anonymous
  • anonymous
A box has 40 balls, of which 13 are red, 10 are blue, and 17 are yellow, as before. Balls are extracted at random but this time not returned to the box. What is the probability that after performing this test three times exactly two are red and one is yellow?
Mathematics
  • Stacey Warren - Expert brainly.com
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SOLVED
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chestercat
  • chestercat
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anonymous
  • anonymous
use combinations
anonymous
  • anonymous
@pgpilot326 u mean
anonymous
  • anonymous
|dw:1444502981895:dw|

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More answers

anonymous
  • anonymous
i know that the fomular for combination is : \[\frac{ n! }{ r!(n-1) }\]
anonymous
  • anonymous
for the denominator\(\left(\begin{matrix}40 \\ 3\end{matrix}\right)\) is appropriate what about the numerator?
anonymous
  • anonymous
|dw:1444503437050:dw|
anonymous
  • anonymous
btw\[\left(\begin{matrix}n \\ r\end{matrix}\right)=\frac{ n! }{ r!\,\,\left( n-r \right)! }\]
anonymous
  • anonymous
no... how many red balls are there... and how many do you need? how many yellow balls and how many do you need?
anonymous
  • anonymous
there like 13 red ball and 17 yellow
anonymous
  • anonymous
okay and how many of each are needed?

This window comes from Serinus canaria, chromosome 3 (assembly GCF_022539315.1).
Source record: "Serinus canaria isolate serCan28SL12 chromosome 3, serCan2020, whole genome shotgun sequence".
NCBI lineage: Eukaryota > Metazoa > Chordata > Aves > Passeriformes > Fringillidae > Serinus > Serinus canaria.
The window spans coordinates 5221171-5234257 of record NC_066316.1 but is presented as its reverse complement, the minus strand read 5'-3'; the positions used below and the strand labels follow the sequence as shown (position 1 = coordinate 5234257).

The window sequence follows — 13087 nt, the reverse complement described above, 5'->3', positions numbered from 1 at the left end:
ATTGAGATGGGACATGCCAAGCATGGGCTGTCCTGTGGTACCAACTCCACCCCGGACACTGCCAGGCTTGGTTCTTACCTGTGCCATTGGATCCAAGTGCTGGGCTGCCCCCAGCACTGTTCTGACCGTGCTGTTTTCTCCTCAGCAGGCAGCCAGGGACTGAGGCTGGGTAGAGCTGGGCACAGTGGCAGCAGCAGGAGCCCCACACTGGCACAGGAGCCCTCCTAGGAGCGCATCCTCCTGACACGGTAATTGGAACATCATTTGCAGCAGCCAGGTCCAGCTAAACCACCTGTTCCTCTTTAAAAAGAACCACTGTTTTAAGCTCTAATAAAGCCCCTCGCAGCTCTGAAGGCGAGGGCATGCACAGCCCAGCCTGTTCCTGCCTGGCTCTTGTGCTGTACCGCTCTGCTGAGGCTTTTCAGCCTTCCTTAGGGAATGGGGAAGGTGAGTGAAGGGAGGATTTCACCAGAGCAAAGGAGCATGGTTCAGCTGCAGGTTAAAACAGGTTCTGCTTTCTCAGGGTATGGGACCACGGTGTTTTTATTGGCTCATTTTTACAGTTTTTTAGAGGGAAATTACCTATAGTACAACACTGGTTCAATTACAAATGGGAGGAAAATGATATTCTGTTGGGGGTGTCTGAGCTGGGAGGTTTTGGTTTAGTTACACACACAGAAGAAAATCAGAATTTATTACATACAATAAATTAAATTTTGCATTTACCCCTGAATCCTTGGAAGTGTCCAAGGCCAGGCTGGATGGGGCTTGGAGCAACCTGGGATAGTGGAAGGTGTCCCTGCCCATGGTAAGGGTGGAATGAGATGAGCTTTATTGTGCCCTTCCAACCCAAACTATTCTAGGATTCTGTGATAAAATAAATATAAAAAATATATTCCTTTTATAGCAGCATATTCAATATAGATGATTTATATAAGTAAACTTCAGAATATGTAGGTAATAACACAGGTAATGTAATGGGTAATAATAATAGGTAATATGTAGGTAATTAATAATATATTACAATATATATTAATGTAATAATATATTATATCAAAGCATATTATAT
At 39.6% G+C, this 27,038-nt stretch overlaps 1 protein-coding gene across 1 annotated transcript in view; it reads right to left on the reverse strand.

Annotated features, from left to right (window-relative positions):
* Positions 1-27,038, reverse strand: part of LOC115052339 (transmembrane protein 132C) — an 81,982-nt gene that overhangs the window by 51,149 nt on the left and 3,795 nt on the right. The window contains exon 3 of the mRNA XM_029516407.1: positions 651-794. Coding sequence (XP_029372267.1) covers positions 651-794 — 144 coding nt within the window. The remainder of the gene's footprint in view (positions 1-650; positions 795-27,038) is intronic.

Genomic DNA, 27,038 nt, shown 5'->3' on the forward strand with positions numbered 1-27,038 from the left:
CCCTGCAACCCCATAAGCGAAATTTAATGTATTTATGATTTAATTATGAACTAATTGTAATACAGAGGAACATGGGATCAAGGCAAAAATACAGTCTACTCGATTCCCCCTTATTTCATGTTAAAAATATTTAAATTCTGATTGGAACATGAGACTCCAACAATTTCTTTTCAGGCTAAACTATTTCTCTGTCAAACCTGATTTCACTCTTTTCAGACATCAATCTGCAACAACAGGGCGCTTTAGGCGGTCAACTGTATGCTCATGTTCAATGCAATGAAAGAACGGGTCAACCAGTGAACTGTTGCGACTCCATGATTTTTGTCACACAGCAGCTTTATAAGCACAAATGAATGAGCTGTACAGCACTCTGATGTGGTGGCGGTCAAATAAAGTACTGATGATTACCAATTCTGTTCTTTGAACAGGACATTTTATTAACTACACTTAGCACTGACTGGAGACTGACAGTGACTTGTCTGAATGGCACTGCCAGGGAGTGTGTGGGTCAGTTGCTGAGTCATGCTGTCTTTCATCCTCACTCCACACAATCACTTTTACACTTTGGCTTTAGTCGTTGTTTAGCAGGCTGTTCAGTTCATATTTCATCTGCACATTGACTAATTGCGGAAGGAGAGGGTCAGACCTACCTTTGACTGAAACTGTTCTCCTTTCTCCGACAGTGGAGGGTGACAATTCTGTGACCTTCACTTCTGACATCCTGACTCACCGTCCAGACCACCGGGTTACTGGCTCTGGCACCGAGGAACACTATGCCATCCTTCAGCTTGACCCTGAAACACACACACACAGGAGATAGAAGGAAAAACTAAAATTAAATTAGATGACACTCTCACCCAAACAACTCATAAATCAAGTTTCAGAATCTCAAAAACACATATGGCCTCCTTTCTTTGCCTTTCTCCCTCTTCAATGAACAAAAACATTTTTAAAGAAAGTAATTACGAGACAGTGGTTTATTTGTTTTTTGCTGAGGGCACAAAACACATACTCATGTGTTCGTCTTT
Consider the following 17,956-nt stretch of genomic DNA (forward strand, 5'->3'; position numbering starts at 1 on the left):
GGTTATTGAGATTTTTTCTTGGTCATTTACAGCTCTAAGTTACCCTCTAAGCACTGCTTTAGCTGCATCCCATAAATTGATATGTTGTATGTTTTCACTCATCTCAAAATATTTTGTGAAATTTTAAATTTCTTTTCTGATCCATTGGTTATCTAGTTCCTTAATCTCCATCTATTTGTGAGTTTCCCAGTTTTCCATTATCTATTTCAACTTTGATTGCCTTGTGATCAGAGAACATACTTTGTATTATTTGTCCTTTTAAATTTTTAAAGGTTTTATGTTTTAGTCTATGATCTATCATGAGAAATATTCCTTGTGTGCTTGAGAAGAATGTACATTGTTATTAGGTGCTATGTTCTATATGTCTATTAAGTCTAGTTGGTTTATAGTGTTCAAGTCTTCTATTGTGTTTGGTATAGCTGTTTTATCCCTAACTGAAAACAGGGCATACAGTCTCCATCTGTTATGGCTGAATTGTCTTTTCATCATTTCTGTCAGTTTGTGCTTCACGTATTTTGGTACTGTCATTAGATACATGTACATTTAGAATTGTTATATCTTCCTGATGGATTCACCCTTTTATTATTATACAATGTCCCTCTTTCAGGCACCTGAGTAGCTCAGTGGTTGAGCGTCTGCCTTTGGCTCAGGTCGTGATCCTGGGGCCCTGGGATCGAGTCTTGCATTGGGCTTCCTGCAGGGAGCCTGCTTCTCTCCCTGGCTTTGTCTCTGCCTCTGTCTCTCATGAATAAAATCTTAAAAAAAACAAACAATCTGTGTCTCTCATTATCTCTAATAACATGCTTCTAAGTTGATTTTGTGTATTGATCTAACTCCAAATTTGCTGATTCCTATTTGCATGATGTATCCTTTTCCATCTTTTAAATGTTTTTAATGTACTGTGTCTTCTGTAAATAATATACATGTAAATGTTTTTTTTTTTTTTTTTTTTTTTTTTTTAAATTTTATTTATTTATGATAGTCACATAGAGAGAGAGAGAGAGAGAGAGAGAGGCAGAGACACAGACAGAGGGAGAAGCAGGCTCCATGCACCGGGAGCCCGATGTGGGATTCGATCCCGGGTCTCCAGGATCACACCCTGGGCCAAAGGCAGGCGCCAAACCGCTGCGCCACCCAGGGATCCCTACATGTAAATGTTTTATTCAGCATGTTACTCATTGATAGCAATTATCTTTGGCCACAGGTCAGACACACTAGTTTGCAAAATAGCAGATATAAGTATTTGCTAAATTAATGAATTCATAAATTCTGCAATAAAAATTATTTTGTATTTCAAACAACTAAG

anonymous
  • anonymous
13 red we 3 and 17 yellow for 1
anonymous
  • anonymous
3 red? i don't think that's right
anonymous
  • anonymous
misread is 2 red
anonymous
  • anonymous
correct. so how many ways to select 2 of the 13?
anonymous
  • anonymous
26
anonymous
  • anonymous
no, use combinations. you are sampling without replacement and order doesn't matter
anonymous
  • anonymous
ok
anonymous
  • anonymous
is 286 |dw:1444503856355:dw|
anonymous
  • anonymous
yep and how many ways to select 1 of the yellow balls?
anonymous
  • anonymous
17
anonymous
  • anonymous
yep but use combinations
anonymous
  • anonymous
|dw:1444503992842:dw|
anonymous
  • anonymous
|dw:1444504035212:dw|
anonymous
  • anonymous
now we have like 286 for red and 17 for yellow
anonymous
  • anonymous
so what you have for your probability will be this (including the blue balls): \[\frac{ \left(\begin{matrix}13 \\ 2\end{matrix}\right)\cdot \left(\begin{matrix}17 \\ 1\end{matrix}\right)\cdot \left(\begin{matrix}10 \\ 0\end{matrix}\right) }{ \left(\begin{matrix}40 \\ 3\end{matrix}\right) }\]
anonymous
  • anonymous
\[\frac{ 4862 }{ 9880 }\]

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